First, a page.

I have been a teacher in the South Burlington school district for over thirty years. I have taught in all three of the elementary schools, and have been here at Chamberlin for twenty years. I have also lived in the Chamberlin neighborhood since 1980. I have, therefore, had a considerable amount of time to witness the changing dynamics of the airport and military aircraft during both my work day and at home.
When I first moved into the Chamberlin neighborhood, the sounds of the airport were a slight nuisance to which one could adjust. Over time, however, the growth of the airport and the introduction of the F-16s has created a significant intrusion into the lives of those in the neighborhood. The level of disturbance has become a reality that no one could have predicted when we bought our homes or built our school.
The possibility of the F-35 entering this landscape is truly troubling. As a teacher of young children, I am concerned about the impact of the noise of military jets on young children’s hearing. I cannot count the number of times I have been on the playground when the military jets have gone overhead, only to have children cover their ears in distress. I have experienced over the years a few children who were upset to the point of tears by the noise. We not only hear the noise, but often feel the vibration caused by the sound. In the classroom, it is now a daily reality that at least twice a day our learning is interrupted by the noise of aircraft that causes us to stop what we are doing until the noise subsides.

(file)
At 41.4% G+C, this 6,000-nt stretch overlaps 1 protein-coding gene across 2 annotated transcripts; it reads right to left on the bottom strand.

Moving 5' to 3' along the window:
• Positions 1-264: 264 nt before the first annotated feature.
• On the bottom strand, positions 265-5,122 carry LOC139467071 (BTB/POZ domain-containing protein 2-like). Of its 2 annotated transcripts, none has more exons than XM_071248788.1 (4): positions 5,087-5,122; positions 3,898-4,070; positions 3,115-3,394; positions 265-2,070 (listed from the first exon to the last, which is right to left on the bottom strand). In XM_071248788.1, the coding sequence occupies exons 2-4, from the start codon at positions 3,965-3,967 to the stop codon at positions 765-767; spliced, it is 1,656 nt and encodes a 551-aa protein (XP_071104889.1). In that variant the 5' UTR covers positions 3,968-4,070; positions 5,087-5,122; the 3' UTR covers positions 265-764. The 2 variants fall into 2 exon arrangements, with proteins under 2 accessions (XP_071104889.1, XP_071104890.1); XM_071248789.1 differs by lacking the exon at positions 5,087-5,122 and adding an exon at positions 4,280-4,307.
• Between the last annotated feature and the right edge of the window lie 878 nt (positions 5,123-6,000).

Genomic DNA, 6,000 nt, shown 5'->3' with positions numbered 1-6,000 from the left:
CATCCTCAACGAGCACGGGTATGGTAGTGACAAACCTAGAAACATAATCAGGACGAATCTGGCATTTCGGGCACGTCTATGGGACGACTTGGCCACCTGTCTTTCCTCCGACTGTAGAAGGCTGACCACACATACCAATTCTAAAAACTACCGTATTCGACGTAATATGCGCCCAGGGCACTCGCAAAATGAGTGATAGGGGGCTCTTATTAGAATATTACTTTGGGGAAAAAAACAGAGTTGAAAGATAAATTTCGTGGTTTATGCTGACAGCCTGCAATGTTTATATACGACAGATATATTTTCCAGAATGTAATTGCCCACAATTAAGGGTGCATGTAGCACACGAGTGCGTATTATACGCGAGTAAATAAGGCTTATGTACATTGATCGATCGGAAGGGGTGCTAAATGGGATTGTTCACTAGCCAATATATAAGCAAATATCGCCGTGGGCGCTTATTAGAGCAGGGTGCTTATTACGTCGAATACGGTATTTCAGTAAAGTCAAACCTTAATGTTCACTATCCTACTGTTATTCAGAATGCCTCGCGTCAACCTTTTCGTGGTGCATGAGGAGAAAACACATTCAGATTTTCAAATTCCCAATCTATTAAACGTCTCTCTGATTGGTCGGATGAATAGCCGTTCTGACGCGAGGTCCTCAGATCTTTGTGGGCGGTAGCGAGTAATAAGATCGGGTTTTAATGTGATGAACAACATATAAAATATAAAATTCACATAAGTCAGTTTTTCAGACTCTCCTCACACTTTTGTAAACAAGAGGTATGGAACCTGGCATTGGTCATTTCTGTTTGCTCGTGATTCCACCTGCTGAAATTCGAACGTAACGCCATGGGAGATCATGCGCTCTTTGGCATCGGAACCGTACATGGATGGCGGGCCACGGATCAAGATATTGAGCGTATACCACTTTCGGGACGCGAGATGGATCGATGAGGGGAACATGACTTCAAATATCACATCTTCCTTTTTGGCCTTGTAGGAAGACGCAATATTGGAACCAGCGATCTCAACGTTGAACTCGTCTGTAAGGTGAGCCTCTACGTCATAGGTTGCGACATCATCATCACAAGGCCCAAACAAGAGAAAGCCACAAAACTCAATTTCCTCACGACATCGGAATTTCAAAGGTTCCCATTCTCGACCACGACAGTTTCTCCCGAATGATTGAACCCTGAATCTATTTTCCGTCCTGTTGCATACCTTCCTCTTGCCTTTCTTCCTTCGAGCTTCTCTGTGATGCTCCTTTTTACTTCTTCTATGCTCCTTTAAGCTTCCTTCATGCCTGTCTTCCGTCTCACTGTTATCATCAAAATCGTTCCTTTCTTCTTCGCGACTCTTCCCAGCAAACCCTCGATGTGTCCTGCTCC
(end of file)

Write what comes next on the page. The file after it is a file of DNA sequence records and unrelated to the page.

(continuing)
There are those who would claim these are minor disturbances and that even the increased noise of the F-35 should not be a problem. I disagree. It used to be that those in this part of town simply “lived near the airport”. It has come to the point where it almost defines us, as it would for people who live under the shadow of a volcano, or along a seismic fault line. It is a constant presence that we only notice when we go somewhere else, and recognize the absence of the disturbance to our peace of mind. I am concerned that doctors will soon discover that it does indeed create a harmful level of stress in the psyche of a young child.
Too often we give the least consideration to those with the softest voice. In this instance, the young, the poor, the immigrant families in our neighborhood perhaps have the least say about this decision, and yet will be impacted the most. Every week another group of local businesspeople who stand to gain financially take out another ad in the Free Press to convince us that it is everyone’s best interest for the F-35’s to come to OUR neighborhoods, not theirs
We might regretfully accept this state of affairs in the interest of national security, were there not other possible locations that are not in the middle of a city neighborhood, and a block away from an elementary school. Given that there are other alternatives, I sincerely hope that the Air Guard can be persuaded to consider the needs of all of our residents in making a decision with possibly devastating effects on the health and safety of the most vulnerable among us.
Kathryn Buley, Airport Neighborhood Resident and Teacher/Chamberlin School